Apocyanaceae (Dogbane Family)

Vinca major

Above and below: Vinca major (Greater Periwinkle, Bigleaf Periwinkle), a member of the Dogbane Family (Apocynaceae). The Apocynaceae are an interesting and diverse family of herbs, shrubs, trees, vines and stem succulents. Many of them are exotic with unusual pollination mechanisms. Wild members of the family in the British Isles belong to the genus Vinca: Vinca major (Greater Periwinkle), Vinca minor (Lesser Periwinkle) and Vinca difformis (Intermediate Periwinkle). The hermaphrodite (androgynous) flowers have a distinctive pinwheel shape and are generally violet to blue in Periwinkles, but occasionally white. Vinca major is found in hedges and bushy scrub.

Vinca major

Vinca comes from the Latin verb 'vincio' ('I bind', or from 'vinculum' meaning 'bond' or 'link') due to its long and entwining shoots which were used to make wreaths. Vinca major is a slightly shrubby (subshrub) perennial. The flowers have 5 sepals, 5 petals, 5 stamens (each anther with 2 loculi or pollen-producing chambers) and one style. The large tubular flowers are reportedly pollinated by bee-flies (Bombylius), bees such as Bombus (Bumblebee) and Anthophora plumipes (the Hairy-footed Flower Bee). It has been suggested that they may also be pollinated by moths. The fruit consists of a pair of subcylindrical follicles that dry and split to release the seeds. In Vinca minor there are 3 to 5 seeds inside each follicle. Note the ovate leaves with entire margins (i.e. not divided into lobes or leaflets).

Each flower is borne on an upright stalk (peduncle) growing from a leaf axil of the erect flowering shoot. The stalk bends at 90 degrees towards its end to hold the flower horizontal. A flowering stem produces one flower at a time, the subsequent flower expanding as the previous flower withers.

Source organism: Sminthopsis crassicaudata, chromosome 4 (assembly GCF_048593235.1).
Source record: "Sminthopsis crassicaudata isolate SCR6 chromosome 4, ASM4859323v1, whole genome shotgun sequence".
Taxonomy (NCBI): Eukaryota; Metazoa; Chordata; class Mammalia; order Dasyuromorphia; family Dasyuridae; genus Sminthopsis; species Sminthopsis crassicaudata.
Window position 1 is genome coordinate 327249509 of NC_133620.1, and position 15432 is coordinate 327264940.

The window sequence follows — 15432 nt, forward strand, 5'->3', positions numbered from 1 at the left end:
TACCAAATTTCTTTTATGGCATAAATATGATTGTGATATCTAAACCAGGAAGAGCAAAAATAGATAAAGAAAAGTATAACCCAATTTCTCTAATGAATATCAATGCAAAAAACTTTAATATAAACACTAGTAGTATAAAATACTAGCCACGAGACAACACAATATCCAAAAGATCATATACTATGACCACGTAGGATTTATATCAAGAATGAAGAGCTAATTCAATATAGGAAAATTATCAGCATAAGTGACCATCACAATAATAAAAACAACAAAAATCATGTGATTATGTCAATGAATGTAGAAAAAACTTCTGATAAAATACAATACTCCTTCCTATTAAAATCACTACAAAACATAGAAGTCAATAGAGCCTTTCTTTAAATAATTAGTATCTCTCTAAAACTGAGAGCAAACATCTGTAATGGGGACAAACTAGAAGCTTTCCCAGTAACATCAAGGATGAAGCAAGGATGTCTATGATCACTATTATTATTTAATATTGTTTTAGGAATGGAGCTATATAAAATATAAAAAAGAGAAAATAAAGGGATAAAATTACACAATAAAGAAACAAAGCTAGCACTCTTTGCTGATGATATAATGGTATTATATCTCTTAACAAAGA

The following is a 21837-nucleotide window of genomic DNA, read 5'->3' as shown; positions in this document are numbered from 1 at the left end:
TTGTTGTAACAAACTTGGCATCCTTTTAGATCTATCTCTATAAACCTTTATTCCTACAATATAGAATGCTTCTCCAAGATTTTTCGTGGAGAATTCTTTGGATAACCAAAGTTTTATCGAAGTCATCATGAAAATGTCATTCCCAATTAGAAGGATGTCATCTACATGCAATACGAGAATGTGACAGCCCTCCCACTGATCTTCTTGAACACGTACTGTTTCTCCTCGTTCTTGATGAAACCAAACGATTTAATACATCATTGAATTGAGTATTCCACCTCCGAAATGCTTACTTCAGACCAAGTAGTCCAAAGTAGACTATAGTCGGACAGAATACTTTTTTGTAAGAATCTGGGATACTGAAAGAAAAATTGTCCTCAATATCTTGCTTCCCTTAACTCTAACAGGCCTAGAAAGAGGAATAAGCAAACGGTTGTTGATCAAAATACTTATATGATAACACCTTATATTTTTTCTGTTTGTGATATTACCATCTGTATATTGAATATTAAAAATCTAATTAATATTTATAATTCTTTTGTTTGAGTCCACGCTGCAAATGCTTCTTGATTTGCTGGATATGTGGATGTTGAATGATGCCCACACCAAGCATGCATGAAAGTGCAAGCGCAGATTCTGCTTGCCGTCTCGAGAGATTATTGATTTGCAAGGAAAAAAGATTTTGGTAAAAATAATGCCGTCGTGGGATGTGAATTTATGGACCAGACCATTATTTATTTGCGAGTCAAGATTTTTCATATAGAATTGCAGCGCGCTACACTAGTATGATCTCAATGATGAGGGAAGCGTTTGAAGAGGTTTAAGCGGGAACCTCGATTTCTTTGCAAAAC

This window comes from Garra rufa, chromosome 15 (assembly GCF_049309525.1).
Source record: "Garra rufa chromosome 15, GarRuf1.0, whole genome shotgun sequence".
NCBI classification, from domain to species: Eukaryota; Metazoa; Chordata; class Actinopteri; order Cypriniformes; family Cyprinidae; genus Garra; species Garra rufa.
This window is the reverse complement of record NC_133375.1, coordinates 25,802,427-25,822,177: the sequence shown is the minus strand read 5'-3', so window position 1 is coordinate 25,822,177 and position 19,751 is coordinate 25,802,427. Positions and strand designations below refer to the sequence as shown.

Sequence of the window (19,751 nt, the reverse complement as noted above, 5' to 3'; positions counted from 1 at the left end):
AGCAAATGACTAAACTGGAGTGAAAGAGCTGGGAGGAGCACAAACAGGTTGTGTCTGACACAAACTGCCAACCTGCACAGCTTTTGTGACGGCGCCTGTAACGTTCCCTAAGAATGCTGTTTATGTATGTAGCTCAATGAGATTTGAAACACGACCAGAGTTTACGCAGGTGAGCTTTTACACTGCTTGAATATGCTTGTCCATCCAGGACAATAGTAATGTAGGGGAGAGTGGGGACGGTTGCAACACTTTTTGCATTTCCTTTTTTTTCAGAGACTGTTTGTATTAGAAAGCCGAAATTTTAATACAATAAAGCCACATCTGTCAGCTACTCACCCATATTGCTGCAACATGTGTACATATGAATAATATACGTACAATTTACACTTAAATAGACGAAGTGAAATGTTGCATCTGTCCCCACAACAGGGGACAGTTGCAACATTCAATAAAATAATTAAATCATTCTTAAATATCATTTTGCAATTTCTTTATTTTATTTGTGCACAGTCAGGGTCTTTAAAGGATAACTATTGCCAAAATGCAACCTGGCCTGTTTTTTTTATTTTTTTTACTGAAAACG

The pollination mechanism has been studied in Vinca minor and Vinca major and is essentially identical in the two species, except that the slightly smaller flowers of V. minor likely cater for a different range of pollinators. In all Apocynaceae the 5 styles unite to form the column (gynostegium) and expand to produce the style head. The five short anthers (completely enclosed by the corolla or petal tube) are specially modified and positioned over a non-receptive part of the style head, which is a disc-shaped expansion. The filament of the anthers is bent inwards as a knee which abuts beneath the style head and then bends outwards to approach the inside of the corolla tube before arching over the disc-like expansion of the style head. This arrangement is important to hold the style head firmly in position within the ring of anthers. The anthers are introrse, meaning they split open inwards so the pollen falls onto the non-receptive expansion of the style head, as shown in the half-flower diagram below. The ovary consists of two carpels that alternate with two nectaries, the nectary being similar in size to the carpel. The secreted nectar fills up the corolla tube to the level of the ovary.

The anthers discharge their pollen onto this shelf (style head expansion or collar) as 10 loosely bound packets or pollinia (2 pollinia from each anther). The pollen is white, but the 'pollen shelf' style collar is orange, which is generally thought to signal the presence of pollen to bees. This 'pollen-presenting table' is enclosed by hairs: the filament of each stamen extends into a stamen cap covered in upright hairs and the style head is surmounted by a plume of silky hairs. Hairs also extend down from the stamen knees to pack the lower part of the corolla tube. These hairs create a moist chamber to protect the pollen and nectar. The pollen becomes entangled within the style plume.